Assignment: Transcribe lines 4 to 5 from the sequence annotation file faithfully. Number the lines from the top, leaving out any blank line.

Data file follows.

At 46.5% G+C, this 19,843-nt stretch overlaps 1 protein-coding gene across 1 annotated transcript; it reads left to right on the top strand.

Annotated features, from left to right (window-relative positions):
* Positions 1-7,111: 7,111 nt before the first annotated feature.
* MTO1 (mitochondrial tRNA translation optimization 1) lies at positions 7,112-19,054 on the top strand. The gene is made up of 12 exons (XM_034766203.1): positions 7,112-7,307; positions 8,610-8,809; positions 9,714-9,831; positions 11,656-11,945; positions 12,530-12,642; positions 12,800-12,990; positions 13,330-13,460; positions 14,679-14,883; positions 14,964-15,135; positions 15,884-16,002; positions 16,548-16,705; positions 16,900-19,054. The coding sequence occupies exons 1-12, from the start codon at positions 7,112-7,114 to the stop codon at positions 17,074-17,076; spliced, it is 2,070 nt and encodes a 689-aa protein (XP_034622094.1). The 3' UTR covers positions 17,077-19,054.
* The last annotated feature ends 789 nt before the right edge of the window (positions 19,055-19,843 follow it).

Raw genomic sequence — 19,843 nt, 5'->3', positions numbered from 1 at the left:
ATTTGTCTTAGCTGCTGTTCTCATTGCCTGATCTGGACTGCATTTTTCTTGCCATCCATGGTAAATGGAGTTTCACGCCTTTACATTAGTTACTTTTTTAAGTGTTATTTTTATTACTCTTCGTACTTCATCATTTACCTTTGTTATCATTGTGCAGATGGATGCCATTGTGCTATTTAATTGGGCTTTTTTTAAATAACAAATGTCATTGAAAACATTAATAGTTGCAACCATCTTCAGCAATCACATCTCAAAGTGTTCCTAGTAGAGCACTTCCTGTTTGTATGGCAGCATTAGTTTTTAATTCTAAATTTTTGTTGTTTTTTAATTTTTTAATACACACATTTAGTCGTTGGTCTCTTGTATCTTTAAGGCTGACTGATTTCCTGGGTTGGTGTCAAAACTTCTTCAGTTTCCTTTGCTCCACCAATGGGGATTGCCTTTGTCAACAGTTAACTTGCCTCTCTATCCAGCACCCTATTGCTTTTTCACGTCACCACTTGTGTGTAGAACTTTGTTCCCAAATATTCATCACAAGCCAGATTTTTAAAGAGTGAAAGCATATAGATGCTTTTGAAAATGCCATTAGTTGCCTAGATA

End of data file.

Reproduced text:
* MTO1 (mitochondrial tRNA translation optimization 1) lies at positions 7,112-19,054 on the top strand. The gene is made up of 12 exons (XM_034766203.1): positions 7,112-7,307; positions 8,610-8,809; positions 9,714-9,831; positions 11,656-11,945; positions 12,530-12,642; positions 12,800-12,990; positions 13,330-13,460; positions 14,679-14,883; positions 14,964-15,135; positions 15,884-16,002; positions 16,548-16,705; positions 16,900-19,054. The coding sequence occupies exons 1-12, from the start codon at positions 7,112-7,114 to the stop codon at positions 17,074-17,076; spliced, it is 2,070 nt and encodes a 689-aa protein (XP_034622094.1). The 3' UTR covers positions 17,077-19,054.
* The last annotated feature ends 789 nt before the right edge of the window (positions 19,055-19,843 follow it).